Hizbul Mujahideen pulling out all stops to stay apace with rivals in J&K
New Delhi: Hizbul Mujahideen commander Burhan Wani’s killing in July 2016 in Kashmir decapitated a militant outfit that had ruled the roost in the Valley. That situation is fast changing, with intelligence reports saying the group is busy recalibrating its policies.
With the Jaish-e-Mohammad (JeM) having begun regrouping in 2014, with financial aid from Pakistan’s Inter Services Intelligence (ISI), the Hizbul Mujahideen is now pulling out all stops to stay apace with its rival militant groups.
According to intelligence reports reviewed by Mint, the Hizbul, under Syed Salahuddin’s leadership, has been concerned over the lack of autonomy provided by the ISI to the group, and has also been at loggerheads with the agency over the importance it has been giving other groups such as the Lashkar-e-Toiba (LeT).
According to the Union home ministry, 169 militants had been gunned down in Kashmir by security forces till October, 50 of them from the Hizbul.
According to intelligence officials in Kashmir, the group’s recruitment rallies have come to a grinding halt in Pakistan due to dwindling support from the ISI, prompting it to look at recruiting from areas where militancy has come down in Kashmir.
Likewise, with a desperate shortage of weapons, the group is now looking at the Af-Pak (Afghanistan-Pakistan) region as well as areas within Kashmir to source arms.
“The Hizbul has been ruing the lack of functional autonomy by the ISI, vis-à-vis Kashmir. Senior Hizbul commanders are now looking to win over some personnel of the J&K police, who could help them in procuring arms and ammunition seized from slain militants. They are also planning to recruit youth from the hilly belts of Doda-Kishtwar and Poonch Rajouri (Kashmir) to use them as armed cadres after training and transportation of weapons,” the report stated.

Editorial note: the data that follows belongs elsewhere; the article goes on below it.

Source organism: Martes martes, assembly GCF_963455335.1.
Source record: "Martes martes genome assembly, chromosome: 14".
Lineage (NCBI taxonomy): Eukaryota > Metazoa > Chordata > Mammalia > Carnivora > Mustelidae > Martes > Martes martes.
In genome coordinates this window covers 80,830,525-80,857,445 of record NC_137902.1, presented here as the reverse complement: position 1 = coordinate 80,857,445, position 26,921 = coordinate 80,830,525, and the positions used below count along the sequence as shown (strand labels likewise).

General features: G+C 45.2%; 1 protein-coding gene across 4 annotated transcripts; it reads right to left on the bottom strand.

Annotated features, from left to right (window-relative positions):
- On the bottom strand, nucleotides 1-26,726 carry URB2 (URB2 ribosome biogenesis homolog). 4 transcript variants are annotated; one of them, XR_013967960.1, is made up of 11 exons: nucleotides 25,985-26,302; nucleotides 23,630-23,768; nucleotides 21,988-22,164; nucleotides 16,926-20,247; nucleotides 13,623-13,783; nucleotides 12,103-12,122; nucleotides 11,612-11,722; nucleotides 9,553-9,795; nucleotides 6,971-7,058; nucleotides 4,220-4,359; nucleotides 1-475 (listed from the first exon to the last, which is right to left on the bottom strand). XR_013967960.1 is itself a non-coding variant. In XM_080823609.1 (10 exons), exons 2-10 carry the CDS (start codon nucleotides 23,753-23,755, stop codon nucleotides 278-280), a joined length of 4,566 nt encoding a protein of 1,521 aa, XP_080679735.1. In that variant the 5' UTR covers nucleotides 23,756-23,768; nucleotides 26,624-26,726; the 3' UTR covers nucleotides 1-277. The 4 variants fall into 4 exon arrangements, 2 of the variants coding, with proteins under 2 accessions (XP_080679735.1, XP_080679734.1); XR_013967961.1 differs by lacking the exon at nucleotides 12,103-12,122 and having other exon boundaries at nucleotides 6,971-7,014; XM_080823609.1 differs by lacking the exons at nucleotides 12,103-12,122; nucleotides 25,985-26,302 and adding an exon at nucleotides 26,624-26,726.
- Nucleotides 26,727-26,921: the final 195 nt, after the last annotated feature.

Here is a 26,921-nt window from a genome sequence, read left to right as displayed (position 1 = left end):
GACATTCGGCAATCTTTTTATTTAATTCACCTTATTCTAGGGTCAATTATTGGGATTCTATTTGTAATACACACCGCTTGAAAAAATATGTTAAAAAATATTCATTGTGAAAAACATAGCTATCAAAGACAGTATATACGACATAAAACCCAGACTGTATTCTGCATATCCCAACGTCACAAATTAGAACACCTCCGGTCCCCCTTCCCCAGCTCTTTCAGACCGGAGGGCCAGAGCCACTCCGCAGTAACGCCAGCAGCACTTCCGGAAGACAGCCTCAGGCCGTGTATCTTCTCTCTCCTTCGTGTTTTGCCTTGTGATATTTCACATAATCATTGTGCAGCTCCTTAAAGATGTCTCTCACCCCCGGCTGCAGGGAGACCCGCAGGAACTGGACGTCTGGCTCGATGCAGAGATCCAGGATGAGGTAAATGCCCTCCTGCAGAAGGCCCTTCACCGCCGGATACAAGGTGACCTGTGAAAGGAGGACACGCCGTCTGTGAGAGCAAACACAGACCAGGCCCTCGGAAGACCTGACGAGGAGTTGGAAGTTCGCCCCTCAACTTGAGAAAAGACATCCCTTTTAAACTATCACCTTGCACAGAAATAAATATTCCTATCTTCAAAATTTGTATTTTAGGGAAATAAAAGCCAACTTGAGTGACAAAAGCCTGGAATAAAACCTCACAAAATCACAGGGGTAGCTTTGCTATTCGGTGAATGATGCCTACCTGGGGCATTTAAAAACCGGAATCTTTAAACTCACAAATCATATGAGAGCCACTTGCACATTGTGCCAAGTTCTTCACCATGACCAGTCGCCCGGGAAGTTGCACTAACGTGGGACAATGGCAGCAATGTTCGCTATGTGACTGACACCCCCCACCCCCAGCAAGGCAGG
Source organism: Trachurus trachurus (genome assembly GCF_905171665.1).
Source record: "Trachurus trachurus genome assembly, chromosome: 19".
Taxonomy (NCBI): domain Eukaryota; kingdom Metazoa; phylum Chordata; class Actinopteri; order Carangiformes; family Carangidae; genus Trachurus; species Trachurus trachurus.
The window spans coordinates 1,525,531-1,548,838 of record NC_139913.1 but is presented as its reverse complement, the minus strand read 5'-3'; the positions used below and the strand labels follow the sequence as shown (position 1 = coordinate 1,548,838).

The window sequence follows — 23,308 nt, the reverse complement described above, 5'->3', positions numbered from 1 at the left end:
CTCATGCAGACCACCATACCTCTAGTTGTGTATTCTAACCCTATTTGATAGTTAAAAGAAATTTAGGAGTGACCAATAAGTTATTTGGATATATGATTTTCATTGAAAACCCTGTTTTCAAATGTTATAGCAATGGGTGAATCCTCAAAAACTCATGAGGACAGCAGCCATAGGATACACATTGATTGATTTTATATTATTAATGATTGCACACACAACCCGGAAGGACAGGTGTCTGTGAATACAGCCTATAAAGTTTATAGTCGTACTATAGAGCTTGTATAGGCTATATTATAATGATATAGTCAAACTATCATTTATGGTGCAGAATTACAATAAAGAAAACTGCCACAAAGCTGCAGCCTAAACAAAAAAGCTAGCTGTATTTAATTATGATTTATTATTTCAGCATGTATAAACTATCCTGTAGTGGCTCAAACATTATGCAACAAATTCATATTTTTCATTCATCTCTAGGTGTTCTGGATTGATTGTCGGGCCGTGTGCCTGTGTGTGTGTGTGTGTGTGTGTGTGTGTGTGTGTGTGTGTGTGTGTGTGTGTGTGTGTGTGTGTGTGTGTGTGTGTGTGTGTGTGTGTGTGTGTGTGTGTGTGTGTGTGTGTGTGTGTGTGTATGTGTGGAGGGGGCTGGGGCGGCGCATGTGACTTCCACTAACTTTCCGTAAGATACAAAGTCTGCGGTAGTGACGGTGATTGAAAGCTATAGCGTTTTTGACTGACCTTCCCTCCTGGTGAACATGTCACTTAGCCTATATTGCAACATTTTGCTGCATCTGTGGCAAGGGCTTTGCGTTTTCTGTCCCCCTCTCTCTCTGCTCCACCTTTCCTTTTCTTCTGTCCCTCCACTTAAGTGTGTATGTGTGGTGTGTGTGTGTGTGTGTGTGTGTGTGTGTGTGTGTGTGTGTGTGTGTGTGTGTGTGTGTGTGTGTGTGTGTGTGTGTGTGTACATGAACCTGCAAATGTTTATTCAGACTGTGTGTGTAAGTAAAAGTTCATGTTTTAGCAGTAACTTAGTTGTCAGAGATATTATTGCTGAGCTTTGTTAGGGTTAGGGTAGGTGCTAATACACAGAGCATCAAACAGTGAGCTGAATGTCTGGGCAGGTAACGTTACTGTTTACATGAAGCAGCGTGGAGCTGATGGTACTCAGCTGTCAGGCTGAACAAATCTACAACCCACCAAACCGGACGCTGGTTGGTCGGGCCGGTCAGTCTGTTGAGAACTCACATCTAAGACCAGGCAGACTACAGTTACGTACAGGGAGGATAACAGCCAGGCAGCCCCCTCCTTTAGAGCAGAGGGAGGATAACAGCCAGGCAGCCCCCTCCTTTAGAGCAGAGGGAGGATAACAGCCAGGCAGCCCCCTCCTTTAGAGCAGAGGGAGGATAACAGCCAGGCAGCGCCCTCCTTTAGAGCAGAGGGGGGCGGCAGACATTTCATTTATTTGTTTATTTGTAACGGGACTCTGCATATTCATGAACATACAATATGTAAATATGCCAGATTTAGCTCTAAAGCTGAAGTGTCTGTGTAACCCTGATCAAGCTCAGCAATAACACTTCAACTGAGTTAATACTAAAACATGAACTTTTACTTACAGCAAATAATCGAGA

Even as JeM chief Maulana Masood Azhar’s nephew Talha Rasheed was gunned down in Pulwama district by security forces on Monday, intelligence agencies stated that this will not change things for the JeM.
“The JeM has been regrouping and strengthening their cadres since the hanging of Afzal Guru (convicted in the 2001 Parliament attack case) in 2014. China has been bailing Masood Azhar out every time at the UNSC (United Nations Security Council). So, one of Azhar’s nephews or even a local commander dying has no impact in Kashmir. The JeM has a tight grip there now and the Hizbul is trying to catch up,” said a senior intelligence officer familiar with the developments.
On Tuesday, Indian Army chief general Bipin Rawat stated that the seizure of an M4 assault rifle (used by NATO forces in Afghanistan) from JeM terrorists showed that “they were receiving support from across the border.”
Defence experts said Indian security forces had proved successful in combating militancy in the Valley all through the summer, but challenges remained.
“Syed Salahuddin has a strong hold over the youth of Kashmir. We have still not been able to create covert capabilities that can achieve the target of destroying these groups. Since we cannot conduct a direct military intervention with Pakistan, it is best if we can manage our internal security well at this point,” said H.S. Panag, a former Indian Army officer and defence expert.
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